“Okay guys,” I said. “That shot looks great. Just… try to look like you’re not freezing your balls off, okay?”
It was one of those shoots where many things didn’t work. For a start, it was windy out there on Ainsdale beach. Windy enough that my octabox kept trying to turn itself inside out, or act like the biggest weather vane ever, or crash to the ground, lamp and all, when my assistants and I were busy doing something else.
We evolved a system for dealing with the wind, which was basically that one person should hold on to the light as though their life depended on it, and the others do anything that needed doing as quickly as possible.
We started out on the beach itself. Mostly, this involved fighting to keep the light pointed in the right direction, and waiting for stray beach-goers to wander back out of shot. We did briefly try a smoke pellet to add some atmosphere but no dice. It came out as a smoke line.
Ainsdale Beach has behind it some grassed but easy-to-conquer dunes (in contrast with Formby beach, further down the coast, whose dunes are rather more formidable if you’re carrying a box full of camera gear). We moved up into the dunes to shoot something with a slightly different feel to the flat desolation that the beach provided.
The light with the octa looked too soft for my liking, so we took it off and just shot with the bare bulb of the flash, walking the ambient down to between 1 and 2 stops under the flash exposure.
For the last couple of shots we moved to the boarded-up facade of an old hotel behind the dunes. It’s a beautiful building, but rather sad and dilapidated in its abandoned state.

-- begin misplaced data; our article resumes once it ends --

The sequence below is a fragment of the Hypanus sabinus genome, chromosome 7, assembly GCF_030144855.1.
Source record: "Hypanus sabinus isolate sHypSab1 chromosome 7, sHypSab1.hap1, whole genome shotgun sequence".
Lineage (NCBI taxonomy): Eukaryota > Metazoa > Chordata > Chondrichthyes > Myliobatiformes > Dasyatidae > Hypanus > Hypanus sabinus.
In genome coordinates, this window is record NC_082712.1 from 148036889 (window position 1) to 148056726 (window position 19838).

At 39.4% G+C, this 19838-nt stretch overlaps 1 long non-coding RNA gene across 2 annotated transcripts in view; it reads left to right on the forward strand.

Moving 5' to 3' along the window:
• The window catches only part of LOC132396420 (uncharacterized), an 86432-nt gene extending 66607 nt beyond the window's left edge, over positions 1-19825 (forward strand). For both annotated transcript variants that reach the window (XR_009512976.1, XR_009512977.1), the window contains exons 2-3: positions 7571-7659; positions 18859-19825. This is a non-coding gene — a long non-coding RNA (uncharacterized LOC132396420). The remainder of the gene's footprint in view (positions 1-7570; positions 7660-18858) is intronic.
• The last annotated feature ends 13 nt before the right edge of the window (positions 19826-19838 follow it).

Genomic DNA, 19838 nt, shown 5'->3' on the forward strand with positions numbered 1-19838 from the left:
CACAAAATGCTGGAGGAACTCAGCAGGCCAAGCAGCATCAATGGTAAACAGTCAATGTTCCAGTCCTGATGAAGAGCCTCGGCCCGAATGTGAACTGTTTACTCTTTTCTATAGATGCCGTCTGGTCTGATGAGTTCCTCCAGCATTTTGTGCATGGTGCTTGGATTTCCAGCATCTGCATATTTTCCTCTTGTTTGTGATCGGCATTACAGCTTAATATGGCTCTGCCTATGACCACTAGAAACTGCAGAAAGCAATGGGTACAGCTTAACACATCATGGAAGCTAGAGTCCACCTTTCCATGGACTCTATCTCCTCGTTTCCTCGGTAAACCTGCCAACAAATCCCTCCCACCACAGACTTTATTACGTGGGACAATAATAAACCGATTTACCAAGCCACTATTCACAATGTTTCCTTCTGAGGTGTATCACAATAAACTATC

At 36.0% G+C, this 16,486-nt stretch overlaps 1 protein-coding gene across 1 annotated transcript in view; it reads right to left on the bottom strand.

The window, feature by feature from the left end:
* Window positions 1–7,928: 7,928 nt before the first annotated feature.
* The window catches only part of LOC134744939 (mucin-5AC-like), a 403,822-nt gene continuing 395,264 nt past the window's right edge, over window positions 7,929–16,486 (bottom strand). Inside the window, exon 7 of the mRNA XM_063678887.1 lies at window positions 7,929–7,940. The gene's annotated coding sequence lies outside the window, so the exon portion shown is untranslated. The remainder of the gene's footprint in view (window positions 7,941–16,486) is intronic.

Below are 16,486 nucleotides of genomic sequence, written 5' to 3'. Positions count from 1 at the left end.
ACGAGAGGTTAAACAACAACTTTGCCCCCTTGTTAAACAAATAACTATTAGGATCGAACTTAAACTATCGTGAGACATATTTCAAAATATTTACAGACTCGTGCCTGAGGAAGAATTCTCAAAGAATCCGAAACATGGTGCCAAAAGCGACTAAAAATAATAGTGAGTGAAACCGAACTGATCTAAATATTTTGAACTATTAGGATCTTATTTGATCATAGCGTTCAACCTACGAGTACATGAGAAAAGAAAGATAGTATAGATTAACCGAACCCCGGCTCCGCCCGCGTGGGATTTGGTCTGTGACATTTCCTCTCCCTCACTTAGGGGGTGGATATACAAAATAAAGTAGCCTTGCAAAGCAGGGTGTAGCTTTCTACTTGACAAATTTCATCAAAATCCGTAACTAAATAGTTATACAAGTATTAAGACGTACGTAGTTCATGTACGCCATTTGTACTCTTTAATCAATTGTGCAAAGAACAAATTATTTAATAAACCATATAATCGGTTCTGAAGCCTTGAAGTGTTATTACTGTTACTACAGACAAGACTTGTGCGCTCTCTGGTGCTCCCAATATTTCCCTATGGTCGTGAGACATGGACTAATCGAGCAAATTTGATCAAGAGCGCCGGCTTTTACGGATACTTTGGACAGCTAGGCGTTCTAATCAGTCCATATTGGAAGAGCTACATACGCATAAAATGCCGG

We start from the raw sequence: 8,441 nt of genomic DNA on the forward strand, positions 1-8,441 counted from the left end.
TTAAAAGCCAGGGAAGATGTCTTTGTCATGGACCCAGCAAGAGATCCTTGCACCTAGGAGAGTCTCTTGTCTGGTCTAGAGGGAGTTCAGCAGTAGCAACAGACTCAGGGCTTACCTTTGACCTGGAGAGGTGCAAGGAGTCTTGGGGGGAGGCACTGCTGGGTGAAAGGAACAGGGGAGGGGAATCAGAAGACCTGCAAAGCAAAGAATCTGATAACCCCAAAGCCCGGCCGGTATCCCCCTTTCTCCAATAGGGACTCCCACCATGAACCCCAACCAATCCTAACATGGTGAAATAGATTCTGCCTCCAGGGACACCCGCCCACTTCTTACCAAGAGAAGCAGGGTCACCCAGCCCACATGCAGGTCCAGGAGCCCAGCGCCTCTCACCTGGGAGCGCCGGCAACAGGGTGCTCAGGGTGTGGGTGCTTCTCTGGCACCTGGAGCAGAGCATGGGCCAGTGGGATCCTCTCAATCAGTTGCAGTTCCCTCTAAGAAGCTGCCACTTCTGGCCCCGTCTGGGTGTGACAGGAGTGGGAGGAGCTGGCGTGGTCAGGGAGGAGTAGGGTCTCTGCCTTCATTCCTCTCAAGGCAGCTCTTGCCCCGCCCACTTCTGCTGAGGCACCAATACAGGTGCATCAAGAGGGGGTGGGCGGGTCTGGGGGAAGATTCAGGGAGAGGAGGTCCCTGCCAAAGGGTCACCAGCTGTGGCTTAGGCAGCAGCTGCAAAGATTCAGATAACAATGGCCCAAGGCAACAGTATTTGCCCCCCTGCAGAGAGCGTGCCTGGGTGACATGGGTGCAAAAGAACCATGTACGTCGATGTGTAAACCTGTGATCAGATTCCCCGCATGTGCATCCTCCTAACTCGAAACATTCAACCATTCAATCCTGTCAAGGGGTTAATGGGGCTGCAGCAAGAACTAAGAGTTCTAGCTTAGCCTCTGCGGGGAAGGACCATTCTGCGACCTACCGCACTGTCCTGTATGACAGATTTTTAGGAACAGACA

It was here that other things started to fail. My Bowens TravelPak, essentially a car battery that powers my Gemini lights on location, stopped working with no warning. It wasn’t a battery problem, there was just no response at all from the unit.
However, one always has to have a backup, because equipment can and will fail. So I fell back on my trusty Nikon SB-28, attached to an octa box using a cheap eBay S-mount adapter. It didn’t provide tonnes of power with that spread of light, but by bumping up my ISO I was able to get the performance I needed. Since a speedlight’s flash duration is much shorter than a studio flash, I was able to increase my shutter speed to 1/250th from 1/125th, allowing me to compensate for the extra stop of ambient that the ISO bump gave me.
And so a successful, if not necessarily un-calamitous, shoot came to an end. I love working with the Partisan boys, and I hope I’ll get to shoot with them again. They’re doing a tour of the US in September and October; if you’re in New York or LA you should definitely check them out. You can find details over on their website.